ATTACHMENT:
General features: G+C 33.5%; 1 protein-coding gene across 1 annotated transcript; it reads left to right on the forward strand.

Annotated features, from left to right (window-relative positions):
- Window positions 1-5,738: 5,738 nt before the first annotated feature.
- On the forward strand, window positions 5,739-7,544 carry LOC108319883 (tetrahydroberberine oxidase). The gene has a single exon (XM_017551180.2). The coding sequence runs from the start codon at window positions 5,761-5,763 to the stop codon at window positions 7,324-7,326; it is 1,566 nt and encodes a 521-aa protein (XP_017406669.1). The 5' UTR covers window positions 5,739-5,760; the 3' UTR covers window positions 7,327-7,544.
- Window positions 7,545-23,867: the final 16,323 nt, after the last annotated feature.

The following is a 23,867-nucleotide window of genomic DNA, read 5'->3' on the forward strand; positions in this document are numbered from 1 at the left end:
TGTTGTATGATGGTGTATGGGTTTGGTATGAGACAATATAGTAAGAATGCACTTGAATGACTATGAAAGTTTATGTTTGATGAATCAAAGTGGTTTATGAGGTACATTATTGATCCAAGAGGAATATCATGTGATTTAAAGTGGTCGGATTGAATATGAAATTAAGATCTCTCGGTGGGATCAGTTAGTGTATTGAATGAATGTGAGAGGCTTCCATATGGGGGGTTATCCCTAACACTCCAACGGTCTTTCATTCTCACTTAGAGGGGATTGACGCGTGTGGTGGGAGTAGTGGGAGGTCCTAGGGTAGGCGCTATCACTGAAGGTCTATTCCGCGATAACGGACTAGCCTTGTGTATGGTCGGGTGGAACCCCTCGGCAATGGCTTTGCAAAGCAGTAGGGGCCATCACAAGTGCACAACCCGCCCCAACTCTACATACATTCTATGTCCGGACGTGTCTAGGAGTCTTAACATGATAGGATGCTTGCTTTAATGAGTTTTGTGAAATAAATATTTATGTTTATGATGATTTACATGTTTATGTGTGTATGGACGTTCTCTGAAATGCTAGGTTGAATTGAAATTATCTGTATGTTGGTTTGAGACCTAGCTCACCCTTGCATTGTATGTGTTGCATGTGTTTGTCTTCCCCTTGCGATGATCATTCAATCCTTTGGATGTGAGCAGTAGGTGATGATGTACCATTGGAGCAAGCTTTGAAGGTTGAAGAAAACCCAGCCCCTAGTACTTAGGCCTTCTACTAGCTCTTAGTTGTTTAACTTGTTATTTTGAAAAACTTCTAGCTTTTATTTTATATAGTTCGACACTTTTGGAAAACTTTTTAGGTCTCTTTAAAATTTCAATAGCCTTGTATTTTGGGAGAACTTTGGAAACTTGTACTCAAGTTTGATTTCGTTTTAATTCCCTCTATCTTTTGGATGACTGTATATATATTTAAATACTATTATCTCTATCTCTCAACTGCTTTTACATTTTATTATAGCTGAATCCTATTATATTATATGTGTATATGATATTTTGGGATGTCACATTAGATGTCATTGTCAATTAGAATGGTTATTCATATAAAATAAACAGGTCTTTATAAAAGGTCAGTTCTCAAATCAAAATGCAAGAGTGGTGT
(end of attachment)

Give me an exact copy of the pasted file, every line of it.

General features: G+C 33.5%; 1 protein-coding gene across 1 annotated transcript; it reads left to right on the forward strand.

Annotated features, from left to right (window-relative positions):
- Window positions 1-5,738: 5,738 nt before the first annotated feature.
- On the forward strand, window positions 5,739-7,544 carry LOC108319883 (tetrahydroberberine oxidase). The gene has a single exon (XM_017551180.2). The coding sequence runs from the start codon at window positions 5,761-5,763 to the stop codon at window positions 7,324-7,326; it is 1,566 nt and encodes a 521-aa protein (XP_017406669.1). The 5' UTR covers window positions 5,739-5,760; the 3' UTR covers window positions 7,327-7,544.
- Window positions 7,545-23,867: the final 16,323 nt, after the last annotated feature.

The following is a 23,867-nucleotide window of genomic DNA, read 5'->3' on the forward strand; positions in this document are numbered from 1 at the left end:
TGTTGTATGATGGTGTATGGGTTTGGTATGAGACAATATAGTAAGAATGCACTTGAATGACTATGAAAGTTTATGTTTGATGAATCAAAGTGGTTTATGAGGTACATTATTGATCCAAGAGGAATATCATGTGATTTAAAGTGGTCGGATTGAATATGAAATTAAGATCTCTCGGTGGGATCAGTTAGTGTATTGAATGAATGTGAGAGGCTTCCATATGGGGGGTTATCCCTAACACTCCAACGGTCTTTCATTCTCACTTAGAGGGGATTGACGCGTGTGGTGGGAGTAGTGGGAGGTCCTAGGGTAGGCGCTATCACTGAAGGTCTATTCCGCGATAACGGACTAGCCTTGTGTATGGTCGGGTGGAACCCCTCGGCAATGGCTTTGCAAAGCAGTAGGGGCCATCACAAGTGCACAACCCGCCCCAACTCTACATACATTCTATGTCCGGACGTGTCTAGGAGTCTTAACATGATAGGATGCTTGCTTTAATGAGTTTTGTGAAATAAATATTTATGTTTATGATGATTTACATGTTTATGTGTGTATGGACGTTCTCTGAAATGCTAGGTTGAATTGAAATTATCTGTATGTTGGTTTGAGACCTAGCTCACCCTTGCATTGTATGTGTTGCATGTGTTTGTCTTCCCCTTGCGATGATCATTCAATCCTTTGGATGTGAGCAGTAGGTGATGATGTACCATTGGAGCAAGCTTTGAAGGTTGAAGAAAACCCAGCCCCTAGTACTTAGGCCTTCTACTAGCTCTTAGTTGTTTAACTTGTTATTTTGAAAAACTTCTAGCTTTTATTTTATATAGTTCGACACTTTTGGAAAACTTTTTAGGTCTCTTTAAAATTTCAATAGCCTTGTATTTTGGGAGAACTTTGGAAACTTGTACTCAAGTTTGATTTCGTTTTAATTCCCTCTATCTTTTGGATGACTGTATATATATTTAAATACTATTATCTCTATCTCTCAACTGCTTTTACATTTTATTATAGCTGAATCCTATTATATTATATGTGTATATGATATTTTGGGATGTCACATTAGATGTCATTGTCAATTAGAATGGTTATTCATATAAAATAAACAGGTCTTTATAAAAGGTCAGTTCTCAAATCAAAATGCAAGAGTGGTGT